[Numpy-discussion] is numerical python only for prototyping ?
perry at stsci.edu
Tue Jul 26 10:21:26 EDT 2005
On Jul 26, 2005, at 12:41 PM, Sebastian Haase wrote:
> This is not sopposed to be an evil question; instead I'm hoping for the
> answer: "No, generally we get >=95% the speed of a pure C/fortran
> implementation" ;-)
> But as I am the strongest Python/numarray advocate in our group I get
> the answer that Matlab is (of course) also very convenient but
> memory handling and overall execution performance is so bad that for
> implementation one would generally have to reimplement in C.
> We are a bio-physics group at UCSF developping new algorithms for
> deconvolution (often in 3D). Our data sets are regularly bigger than
> 100MB. When deciding for numarray I was assuming that the "Hubble
> Crowd" had
> a similar situation and all the operations are therefore very much
> for this type of data.
> Is 95% a reasonable number to hope for ? I did wrap my own version of
> (with "plan-caching"), which should give 100% of the C-speed. But
> arise from expression like "a=b+c*a" (think "convenience"!): If a,b,c
> each 3D-datastacks creation of temporary data-arrays for 'c*a' AND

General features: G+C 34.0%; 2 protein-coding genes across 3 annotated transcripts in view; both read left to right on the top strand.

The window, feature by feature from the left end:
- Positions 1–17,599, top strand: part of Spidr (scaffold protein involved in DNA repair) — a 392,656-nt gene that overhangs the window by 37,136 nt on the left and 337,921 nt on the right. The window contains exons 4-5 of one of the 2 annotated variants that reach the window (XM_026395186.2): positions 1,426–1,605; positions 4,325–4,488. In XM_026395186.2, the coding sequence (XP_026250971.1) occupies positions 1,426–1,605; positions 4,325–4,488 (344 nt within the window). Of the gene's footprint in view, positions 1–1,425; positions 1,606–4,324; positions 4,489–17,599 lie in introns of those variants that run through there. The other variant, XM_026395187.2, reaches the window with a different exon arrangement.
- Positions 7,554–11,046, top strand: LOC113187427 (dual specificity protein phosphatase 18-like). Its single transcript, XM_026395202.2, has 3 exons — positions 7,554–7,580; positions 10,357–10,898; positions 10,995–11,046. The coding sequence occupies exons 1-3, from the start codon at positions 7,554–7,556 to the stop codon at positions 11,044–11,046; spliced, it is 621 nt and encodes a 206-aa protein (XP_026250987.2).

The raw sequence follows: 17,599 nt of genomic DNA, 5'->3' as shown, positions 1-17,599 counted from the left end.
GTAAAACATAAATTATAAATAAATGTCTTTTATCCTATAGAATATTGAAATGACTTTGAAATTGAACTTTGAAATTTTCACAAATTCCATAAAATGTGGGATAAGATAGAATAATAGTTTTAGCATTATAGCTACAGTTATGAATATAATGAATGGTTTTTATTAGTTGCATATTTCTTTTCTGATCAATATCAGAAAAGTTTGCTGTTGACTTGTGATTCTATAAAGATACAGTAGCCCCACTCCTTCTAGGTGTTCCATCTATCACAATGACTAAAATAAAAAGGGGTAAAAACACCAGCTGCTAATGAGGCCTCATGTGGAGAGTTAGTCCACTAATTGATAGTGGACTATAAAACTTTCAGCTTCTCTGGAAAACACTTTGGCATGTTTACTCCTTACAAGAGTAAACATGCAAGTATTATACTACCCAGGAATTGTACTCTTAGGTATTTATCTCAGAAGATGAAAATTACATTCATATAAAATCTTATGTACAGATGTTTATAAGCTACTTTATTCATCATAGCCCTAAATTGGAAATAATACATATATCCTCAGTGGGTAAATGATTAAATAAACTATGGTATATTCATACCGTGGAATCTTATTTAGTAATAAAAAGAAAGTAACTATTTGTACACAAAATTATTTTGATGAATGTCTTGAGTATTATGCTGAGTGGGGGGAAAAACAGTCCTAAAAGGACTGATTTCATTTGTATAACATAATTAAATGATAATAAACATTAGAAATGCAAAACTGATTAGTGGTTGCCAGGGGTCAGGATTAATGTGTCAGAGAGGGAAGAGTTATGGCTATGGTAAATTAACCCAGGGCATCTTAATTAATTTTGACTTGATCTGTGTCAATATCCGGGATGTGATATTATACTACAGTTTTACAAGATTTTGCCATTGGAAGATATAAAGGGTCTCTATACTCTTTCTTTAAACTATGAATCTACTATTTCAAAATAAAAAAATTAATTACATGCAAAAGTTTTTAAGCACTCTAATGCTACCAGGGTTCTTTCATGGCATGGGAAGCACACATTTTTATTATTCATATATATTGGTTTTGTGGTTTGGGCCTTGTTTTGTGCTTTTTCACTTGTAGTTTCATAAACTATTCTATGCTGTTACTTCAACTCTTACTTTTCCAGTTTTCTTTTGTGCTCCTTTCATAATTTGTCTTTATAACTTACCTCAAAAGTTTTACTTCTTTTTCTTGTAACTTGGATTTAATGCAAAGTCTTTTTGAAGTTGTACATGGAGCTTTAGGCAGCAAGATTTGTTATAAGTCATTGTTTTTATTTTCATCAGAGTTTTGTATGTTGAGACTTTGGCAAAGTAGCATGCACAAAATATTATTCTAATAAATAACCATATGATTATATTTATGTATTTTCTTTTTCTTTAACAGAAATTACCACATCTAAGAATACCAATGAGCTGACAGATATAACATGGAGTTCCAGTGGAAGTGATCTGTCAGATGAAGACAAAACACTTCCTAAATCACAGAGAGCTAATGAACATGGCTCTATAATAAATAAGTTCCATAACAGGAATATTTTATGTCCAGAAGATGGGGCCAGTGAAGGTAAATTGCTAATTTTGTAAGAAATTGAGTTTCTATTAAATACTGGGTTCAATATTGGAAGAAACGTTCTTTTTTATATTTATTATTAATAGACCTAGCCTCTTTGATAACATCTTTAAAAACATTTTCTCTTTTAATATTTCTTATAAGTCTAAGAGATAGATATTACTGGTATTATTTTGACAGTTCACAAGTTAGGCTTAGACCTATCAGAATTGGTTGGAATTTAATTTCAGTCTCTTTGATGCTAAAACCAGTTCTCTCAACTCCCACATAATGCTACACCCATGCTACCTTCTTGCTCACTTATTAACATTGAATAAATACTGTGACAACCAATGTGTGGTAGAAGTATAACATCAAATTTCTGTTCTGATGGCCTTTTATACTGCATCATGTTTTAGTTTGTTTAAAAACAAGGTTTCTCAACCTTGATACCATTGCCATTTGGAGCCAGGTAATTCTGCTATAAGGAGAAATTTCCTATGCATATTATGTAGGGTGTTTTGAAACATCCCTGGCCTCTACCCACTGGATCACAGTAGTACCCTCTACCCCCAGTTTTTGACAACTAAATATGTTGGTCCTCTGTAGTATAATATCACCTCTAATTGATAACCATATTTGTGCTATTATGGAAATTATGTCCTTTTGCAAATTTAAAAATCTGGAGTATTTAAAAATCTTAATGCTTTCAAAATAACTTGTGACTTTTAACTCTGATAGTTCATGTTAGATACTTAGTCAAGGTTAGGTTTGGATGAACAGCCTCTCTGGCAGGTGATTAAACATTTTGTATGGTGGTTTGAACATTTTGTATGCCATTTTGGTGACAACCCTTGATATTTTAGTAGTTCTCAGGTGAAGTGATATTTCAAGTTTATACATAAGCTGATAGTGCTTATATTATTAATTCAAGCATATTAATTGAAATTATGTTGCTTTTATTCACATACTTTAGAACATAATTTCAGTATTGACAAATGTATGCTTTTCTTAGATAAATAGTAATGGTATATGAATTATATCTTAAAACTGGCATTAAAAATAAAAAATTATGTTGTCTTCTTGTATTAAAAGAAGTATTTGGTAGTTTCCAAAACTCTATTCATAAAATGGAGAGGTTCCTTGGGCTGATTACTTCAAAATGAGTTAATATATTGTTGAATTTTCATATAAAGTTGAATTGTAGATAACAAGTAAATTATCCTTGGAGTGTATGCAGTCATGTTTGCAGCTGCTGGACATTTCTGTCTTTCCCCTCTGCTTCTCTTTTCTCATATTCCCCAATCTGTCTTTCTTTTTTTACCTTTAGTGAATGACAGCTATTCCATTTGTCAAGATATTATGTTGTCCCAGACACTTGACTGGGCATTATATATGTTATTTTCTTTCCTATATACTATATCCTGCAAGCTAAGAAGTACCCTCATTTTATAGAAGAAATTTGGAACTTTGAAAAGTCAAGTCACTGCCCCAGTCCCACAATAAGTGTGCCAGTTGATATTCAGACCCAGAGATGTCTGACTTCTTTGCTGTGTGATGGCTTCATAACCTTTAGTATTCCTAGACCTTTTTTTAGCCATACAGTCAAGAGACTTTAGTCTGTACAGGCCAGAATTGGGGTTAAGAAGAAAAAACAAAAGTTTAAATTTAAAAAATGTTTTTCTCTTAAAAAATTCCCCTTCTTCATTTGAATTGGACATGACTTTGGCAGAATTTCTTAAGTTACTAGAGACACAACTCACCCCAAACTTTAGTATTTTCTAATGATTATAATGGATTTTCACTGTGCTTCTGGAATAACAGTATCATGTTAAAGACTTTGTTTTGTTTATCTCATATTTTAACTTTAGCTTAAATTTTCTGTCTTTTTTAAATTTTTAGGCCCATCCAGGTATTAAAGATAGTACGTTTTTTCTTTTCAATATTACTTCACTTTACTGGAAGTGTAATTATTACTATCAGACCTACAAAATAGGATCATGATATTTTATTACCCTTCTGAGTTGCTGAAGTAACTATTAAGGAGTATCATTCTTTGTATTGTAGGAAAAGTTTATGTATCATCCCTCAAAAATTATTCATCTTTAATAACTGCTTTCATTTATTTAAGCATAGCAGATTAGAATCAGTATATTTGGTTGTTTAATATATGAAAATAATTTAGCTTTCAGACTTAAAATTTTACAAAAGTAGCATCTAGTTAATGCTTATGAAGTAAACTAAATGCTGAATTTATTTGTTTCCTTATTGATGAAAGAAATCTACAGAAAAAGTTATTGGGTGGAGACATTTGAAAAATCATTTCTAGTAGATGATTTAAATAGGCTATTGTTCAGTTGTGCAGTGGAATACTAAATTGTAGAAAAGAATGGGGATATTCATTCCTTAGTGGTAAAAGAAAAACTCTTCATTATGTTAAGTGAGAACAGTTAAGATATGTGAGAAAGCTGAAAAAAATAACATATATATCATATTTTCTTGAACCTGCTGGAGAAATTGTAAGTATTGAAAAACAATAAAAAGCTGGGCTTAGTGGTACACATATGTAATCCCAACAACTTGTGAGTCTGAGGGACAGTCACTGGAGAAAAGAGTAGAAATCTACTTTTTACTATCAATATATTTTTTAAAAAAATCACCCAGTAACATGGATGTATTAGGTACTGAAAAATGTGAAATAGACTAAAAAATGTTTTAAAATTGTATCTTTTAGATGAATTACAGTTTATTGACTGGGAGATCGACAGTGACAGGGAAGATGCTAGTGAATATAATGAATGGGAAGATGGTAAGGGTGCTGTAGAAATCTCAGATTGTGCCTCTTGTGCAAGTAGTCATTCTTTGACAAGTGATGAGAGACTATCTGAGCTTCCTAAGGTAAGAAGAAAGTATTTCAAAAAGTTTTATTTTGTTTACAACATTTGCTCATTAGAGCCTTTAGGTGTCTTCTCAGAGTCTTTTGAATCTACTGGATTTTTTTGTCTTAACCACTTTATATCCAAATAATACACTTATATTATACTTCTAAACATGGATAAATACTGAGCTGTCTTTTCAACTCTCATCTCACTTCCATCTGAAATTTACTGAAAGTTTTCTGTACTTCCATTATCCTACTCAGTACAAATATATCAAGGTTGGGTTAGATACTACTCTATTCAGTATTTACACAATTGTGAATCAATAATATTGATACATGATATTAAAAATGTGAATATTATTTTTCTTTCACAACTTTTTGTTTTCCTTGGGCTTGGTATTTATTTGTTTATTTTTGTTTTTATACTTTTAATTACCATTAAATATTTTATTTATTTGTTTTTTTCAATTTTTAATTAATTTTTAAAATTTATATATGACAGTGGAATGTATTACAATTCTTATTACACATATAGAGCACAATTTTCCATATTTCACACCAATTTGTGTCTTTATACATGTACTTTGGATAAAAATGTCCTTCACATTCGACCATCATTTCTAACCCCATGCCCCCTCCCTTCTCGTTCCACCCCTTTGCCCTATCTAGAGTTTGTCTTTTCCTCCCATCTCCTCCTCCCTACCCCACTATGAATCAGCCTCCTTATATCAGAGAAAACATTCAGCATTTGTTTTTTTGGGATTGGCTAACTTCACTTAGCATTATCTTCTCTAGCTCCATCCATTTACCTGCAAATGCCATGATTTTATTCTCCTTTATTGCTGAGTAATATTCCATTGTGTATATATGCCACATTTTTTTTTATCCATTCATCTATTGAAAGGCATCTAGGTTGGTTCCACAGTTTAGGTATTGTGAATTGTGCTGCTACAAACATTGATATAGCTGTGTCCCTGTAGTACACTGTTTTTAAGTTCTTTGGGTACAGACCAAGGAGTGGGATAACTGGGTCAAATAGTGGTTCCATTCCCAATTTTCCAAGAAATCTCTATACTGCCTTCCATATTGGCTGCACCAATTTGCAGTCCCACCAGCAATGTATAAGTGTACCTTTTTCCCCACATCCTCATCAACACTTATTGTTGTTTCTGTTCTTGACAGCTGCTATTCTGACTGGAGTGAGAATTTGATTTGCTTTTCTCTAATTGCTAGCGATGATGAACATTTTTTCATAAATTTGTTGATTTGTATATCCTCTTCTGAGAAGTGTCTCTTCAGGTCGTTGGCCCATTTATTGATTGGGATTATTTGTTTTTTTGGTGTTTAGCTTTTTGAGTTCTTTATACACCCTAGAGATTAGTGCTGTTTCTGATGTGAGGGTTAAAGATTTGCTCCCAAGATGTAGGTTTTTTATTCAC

> then also
> for 'b+...' would have to be very costly. (I think this is at least
> for Numeric - I don't know about Matlab and numarray)
Is it speed or memory usage you are worried about? Where are you
actually seeing unacceptable performance?
Offhand, I would say the temporaries are not likely to be serious speed
issues (unless you running out of memory). We did envision at some
point (we haven't done it yet) of recognizing situations where the
temporaries could be reused.
As for 95% speed, it's not what required for our work (I think that
what an acceptable speed ratio is depends on the problem). In many
cases being within 50% is good enough except for heavily used things
where it would need to be faster. But yes, we do plan on (and do indeed
actually use it now) for large data sets where speed is important. We
generally don't compare the numarray speed to C speed all the time (if
we were writing C equivalents every time, that would defeat the purpose
of using Python :-). Perhaps you could give a more specific example
with some measurements? I don't think I would promise anyone that all
one's code could be done in Python. Undoubtedly, there are going to be
some cases where coding in C or similar is going to be needed. I'd just
argue that Python let's you keep as much as possible in a higher level
language and a little as necessary in a low level language such as C.
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